MO: I don’t think it affected me at all. I’d hit the ball out of any part of the ballpark. I just wish I wasn’t injured, you know what I mean? I’m a back-foot, back-leg hitter. [Having to compensate] on that back foot… and then I tore my bicep off. I just wish that in Anaheim I was able to you know show them what I was really about, but I never got a chance to.

Adam: When you get a huge contract, it can change the way you approach the game. Did you find that to be the case?

Mo: Man, I never changed my approach. I mean, I tore my bicep off in the middle of ’99 I didn’t even tell anybody and I still played. You know, for me as a player if you look at the back of my baseball card, the biggest thing I got for me was [durability]. I averaged 155 games a year, and I was taught by old school guys that came up right at the end of the era in the beginning of the ’90s. I was taught by Cal Ripken, George Brett, Lou Whitaker, Allen Trammell and Don Mattingly – the guys who I was raised in the game with. I needed my 600 to 620 at-bats to get my numbers. So for me that really never changed. I just had some things happen that I wasn’t able to perform like I would normally perform. And I wasn’t going to go out there and hit .250 and .260 and hang on. That’s just not the way I am as a dude. I’m not made like that. And I knew it was time for me to move on and I did.

Adam: Who was your favorite manager to play for?

Mo: The two guys that really helped me were Kevin Kennedy in ’95 – I won an MVP under him – and then I played for Jimy Williams. Those are two guys that really helped me in my career.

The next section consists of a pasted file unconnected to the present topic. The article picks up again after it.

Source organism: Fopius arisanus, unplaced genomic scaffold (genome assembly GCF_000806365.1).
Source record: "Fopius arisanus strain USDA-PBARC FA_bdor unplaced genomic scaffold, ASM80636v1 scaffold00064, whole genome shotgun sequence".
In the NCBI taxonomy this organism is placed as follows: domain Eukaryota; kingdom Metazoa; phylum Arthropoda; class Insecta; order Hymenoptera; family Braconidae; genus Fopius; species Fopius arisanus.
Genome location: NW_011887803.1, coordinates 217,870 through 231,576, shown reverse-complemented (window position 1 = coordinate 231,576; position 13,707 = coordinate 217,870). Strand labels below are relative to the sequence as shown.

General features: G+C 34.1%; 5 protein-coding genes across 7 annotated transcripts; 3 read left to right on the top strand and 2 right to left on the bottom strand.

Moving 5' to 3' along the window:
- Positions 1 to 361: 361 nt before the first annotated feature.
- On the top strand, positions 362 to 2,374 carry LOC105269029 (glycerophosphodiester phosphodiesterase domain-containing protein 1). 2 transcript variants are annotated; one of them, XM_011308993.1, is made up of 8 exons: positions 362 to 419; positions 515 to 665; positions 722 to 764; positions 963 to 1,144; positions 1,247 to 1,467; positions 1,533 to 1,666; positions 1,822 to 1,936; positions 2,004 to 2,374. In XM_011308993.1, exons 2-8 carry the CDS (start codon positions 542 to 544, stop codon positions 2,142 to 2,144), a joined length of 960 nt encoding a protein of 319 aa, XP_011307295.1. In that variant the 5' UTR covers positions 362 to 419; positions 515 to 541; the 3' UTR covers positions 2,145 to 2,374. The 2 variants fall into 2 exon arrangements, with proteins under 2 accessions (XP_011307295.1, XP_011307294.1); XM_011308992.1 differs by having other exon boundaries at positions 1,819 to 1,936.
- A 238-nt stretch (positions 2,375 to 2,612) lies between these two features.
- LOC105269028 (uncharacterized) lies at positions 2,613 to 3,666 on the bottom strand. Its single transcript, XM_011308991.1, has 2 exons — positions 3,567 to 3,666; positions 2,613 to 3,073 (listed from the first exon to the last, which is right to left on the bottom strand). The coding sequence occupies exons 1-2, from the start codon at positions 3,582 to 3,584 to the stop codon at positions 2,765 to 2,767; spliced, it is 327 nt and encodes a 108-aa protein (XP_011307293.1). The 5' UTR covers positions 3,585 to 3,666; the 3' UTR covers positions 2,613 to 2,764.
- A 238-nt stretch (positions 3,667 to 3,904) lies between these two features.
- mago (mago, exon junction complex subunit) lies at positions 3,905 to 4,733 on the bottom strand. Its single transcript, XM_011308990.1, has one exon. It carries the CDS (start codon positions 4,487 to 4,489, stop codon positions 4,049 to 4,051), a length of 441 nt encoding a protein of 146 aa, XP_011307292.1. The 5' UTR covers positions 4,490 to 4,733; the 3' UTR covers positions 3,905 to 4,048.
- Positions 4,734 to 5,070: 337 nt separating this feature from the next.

Adam: Who were some of your favorite teammates?

Mo: My favorite one was a young guy, Wil Cordero, when he came out of the Expos organization. I met him and he was like my best friend in the game. I’ve had some great teammates though. I had Roger Clemens, who is probably the best guy you could play with on your team, probably the funniest guy until game day. Believe it or not, Jose Canseco was one of the smartest guys on the field. If he had just wanted to play every day, he could have been the best guy to ever play. In terms of the technique and the knowledge of how to hit, and hit in situations, he was one of the smartest guys on the field, no doubt.

Adam: Who was the hardest pitcher to hit?

Mo: When I went back to Boston and faced Pedro in ’99, I think he was the best guy out there in the game ever.

Adam: You played right in the heart of the steroid era. What are your thoughts on what transpired? Did you see a lot of your teammates roiding? As a competitor, what did you make of what was going on?

Mo: I was oblivious to that, man. I didn’t have time to be worried about what other guys were doing and nobody was doing that stuff like out in the open. If people were doing that stuff it was behind closed doors. It wasn’t seen, even when I was out there. I was playing in Boston, you know it was like. You got to put up your numbers, man. I don’t have time to worry about all the other stuff. I was trying to get up there, get to the plate, and do my job. And I just wasn’t aware.

Adam: What would say is the most surprising thing about life in professional sports? What is something that would shock fans?

Mo: That there are dark days. Just like sometimes we all hate to get up in the morning and go to our jobs. It’s the same way in the big leagues. If you’re on a bad team and you’re 18 games out a week before the All-Star Break with three months to play. That when things aren’t going well it’s just like anything else in life. It’s tough to do it. Yes, you’re playing in the big leagues in a big league park, but if you’re not into it, if you’re not in the hunt – and I’ve been on teams that haven’t been in the hunt two weeks before the All-Star Break – it’s hard to get up and go to the field.

Adam: What was your favorite city to play in and to hang out in when you were on the road? And what was your least favorite city?

Mo: I loved to play in Yankee Stadium and I loved to be in New York. I loved the stadium. But Milwaukee was just a tough place to be, period. Playing and being in the city, it was just tough.

Adam: Which city had the best groupies?

Mo: At that level, groupies are everywhere. You don’t need a city – they’re all over the place.

Adam: Boston is a notoriously difficult town to play in, but you managed to become one of the all-time greats in Red Sox history. How was your experience playing in such a unique sports town?